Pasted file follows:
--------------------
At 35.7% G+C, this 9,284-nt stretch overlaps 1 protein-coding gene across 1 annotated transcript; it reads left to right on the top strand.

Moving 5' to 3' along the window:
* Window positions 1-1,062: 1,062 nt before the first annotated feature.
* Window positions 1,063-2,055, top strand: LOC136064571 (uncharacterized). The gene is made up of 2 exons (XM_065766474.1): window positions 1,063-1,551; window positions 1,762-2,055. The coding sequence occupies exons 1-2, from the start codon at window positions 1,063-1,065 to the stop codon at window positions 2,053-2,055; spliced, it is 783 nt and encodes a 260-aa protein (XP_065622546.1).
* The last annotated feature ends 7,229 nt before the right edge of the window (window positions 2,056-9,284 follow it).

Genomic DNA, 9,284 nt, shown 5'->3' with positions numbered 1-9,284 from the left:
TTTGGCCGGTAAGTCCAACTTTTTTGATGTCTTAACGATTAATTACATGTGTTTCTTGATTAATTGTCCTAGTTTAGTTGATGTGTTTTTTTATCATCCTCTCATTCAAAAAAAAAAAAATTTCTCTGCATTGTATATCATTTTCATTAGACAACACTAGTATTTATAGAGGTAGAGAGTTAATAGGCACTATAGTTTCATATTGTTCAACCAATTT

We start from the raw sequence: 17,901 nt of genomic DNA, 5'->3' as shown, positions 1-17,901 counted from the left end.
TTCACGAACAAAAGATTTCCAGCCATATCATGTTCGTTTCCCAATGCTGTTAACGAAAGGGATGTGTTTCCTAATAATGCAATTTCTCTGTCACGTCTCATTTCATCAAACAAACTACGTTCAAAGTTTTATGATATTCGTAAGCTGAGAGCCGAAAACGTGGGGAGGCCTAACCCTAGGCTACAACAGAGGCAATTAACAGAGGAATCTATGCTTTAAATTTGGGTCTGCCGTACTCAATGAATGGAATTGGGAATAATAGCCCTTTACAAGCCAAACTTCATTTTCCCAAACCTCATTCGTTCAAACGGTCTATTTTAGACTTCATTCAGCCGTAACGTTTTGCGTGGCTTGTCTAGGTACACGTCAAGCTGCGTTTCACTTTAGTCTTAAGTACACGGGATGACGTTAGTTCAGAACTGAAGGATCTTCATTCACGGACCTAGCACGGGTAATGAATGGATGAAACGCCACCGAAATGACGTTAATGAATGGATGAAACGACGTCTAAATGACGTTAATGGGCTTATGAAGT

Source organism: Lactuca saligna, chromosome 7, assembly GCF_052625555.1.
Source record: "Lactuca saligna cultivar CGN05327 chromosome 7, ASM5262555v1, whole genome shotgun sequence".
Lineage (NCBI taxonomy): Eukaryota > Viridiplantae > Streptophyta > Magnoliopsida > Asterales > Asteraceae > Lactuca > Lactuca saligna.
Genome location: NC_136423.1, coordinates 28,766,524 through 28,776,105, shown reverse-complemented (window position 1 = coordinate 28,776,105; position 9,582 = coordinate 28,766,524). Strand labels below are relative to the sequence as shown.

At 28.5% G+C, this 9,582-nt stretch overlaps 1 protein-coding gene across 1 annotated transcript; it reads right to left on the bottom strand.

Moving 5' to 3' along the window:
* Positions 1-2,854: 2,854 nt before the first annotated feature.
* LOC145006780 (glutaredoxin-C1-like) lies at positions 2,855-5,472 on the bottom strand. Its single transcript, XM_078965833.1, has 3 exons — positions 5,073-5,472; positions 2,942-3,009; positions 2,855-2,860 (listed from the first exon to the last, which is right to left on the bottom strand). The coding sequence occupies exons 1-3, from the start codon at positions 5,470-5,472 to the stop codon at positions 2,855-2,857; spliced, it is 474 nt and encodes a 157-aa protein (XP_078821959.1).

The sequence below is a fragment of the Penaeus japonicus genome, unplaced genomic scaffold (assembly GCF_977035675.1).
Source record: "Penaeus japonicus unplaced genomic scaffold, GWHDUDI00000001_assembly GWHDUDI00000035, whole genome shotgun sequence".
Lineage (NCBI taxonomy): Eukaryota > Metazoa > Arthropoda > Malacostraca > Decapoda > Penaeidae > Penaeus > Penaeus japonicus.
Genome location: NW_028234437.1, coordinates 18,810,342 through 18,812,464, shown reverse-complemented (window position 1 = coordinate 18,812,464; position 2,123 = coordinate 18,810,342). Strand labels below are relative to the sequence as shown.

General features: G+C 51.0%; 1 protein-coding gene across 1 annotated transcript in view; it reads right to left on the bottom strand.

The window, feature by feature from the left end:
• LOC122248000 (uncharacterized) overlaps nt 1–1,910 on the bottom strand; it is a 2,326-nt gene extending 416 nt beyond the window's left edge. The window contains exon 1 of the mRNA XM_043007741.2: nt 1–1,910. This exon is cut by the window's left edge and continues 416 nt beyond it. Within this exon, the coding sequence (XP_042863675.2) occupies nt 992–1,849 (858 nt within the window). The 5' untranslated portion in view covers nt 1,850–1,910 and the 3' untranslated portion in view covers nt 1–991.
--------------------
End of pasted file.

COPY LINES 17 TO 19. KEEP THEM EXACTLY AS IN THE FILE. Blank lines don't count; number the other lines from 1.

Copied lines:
* LOC145006780 (glutaredoxin-C1-like) lies at positions 2,855-5,472 on the bottom strand. Its single transcript, XM_078965833.1, has 3 exons — positions 5,073-5,472; positions 2,942-3,009; positions 2,855-2,860 (listed from the first exon to the last, which is right to left on the bottom strand). The coding sequence occupies exons 1-3, from the start codon at positions 5,470-5,472 to the stop codon at positions 2,855-2,857; spliced, it is 474 nt and encodes a 157-aa protein (XP_078821959.1).

The sequence below is a fragment of the Penaeus japonicus genome, unplaced genomic scaffold (assembly GCF_977035675.1).
Source record: "Penaeus japonicus unplaced genomic scaffold, GWHDUDI00000001_assembly GWHDUDI00000035, whole genome shotgun sequence".